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Monuments

Chola Temples

Situated in the southern state of Tamil Nadu, this World Heritage site comprises the three great 11th and 12th century Chola Temples: the Brihadisvara temples of Thanjavur, Gangaikondacholisvaram, and the Airatesvara temple at Darasuram. The three Chola temples in India are exemplary production in the Dravidian style of temple architecture.

The Brihadisvara temples are situated at Thanjavur, the ancient capital of the Chola kings. King Rajaraja Chola constructed the Brihadisvara Temple in 10th century A.D., designed by the famous architect Sama Varma. The Cholas were great patrons of art, during their reign, as a result, the most magnificent temples and exquisite bronze icons were created in South India.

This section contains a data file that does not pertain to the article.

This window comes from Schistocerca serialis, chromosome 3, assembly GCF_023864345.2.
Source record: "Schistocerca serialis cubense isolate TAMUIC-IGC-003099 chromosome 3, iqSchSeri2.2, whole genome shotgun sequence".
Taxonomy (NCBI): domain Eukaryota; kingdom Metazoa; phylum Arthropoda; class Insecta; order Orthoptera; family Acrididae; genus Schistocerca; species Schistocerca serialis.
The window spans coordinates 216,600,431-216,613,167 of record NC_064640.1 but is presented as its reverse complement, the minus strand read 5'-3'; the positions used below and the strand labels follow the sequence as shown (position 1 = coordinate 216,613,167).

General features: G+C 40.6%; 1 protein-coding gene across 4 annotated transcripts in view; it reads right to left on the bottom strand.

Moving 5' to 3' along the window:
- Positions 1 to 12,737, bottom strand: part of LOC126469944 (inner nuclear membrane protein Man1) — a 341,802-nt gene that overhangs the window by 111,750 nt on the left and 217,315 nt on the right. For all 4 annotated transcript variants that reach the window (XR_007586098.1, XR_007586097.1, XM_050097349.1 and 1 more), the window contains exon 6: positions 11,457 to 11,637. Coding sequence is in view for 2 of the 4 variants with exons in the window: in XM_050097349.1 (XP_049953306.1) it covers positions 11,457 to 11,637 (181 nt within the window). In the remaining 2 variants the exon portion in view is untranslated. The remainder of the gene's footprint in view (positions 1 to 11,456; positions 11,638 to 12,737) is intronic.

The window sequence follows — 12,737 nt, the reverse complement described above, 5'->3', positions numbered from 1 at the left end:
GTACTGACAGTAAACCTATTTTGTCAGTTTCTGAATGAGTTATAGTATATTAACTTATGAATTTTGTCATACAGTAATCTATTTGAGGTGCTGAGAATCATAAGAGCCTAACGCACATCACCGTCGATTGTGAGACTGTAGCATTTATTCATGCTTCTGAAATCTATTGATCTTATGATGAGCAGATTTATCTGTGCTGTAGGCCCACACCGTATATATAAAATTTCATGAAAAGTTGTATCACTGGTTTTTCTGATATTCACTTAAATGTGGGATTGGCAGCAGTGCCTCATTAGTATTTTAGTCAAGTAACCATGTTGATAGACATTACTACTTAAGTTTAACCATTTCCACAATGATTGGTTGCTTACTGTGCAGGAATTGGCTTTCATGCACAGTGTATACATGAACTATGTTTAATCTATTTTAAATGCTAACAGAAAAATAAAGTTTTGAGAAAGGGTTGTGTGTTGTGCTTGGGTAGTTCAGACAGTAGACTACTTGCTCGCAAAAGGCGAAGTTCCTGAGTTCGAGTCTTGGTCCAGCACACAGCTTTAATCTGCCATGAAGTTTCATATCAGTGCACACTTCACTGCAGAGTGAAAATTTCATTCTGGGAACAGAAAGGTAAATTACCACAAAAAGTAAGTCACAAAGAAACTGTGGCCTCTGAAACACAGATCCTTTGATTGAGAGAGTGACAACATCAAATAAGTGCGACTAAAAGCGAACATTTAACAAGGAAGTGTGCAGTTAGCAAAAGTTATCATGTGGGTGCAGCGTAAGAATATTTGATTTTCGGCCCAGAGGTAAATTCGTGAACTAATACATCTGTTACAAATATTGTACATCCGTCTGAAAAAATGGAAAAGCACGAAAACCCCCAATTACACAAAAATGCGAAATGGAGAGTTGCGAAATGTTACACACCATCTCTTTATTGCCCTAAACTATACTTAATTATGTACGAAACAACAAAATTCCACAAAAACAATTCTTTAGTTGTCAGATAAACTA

The Brihadisvara temple is crowned by a pyramidal 65-m vimana, a sanctum tower. Its walls are covered with rich sculptural decoration. The second Brihadisvara temple complex built by Rajendra I was completed in 1035. Its 53-m vimana has recessed corners and a graceful upward curving movement, contrasting with the straight and severe tower at Thanjavur. It has six pairs of massive, monolithic dvarapalas statues guarding the entrances and bronzes of remarkable beauty inside.

The other two temples, Gangaikondacholisvaram and Airatesvara were also built in the age of Cholas and testify their brilliant achievements in architecture, sculpture, painting, and bronze casting.

The great Temple of Tanjore (Thanjavur) was built between 1003 and 1010 in the reign of the King Rajaraja, of the Chola Empire which stretched all over South India and the neighbouring islands. Surrounded by two rectangular enclosures, the Brihadisvara Temple (built from blocks of granite and, in part, from bricks) is crowned with a pyramidal 13-storey tower, the vimana, standing 61 m high and topped with a bulb-shaped monolith. The walls of the temple are covered with rich sculptural decoration.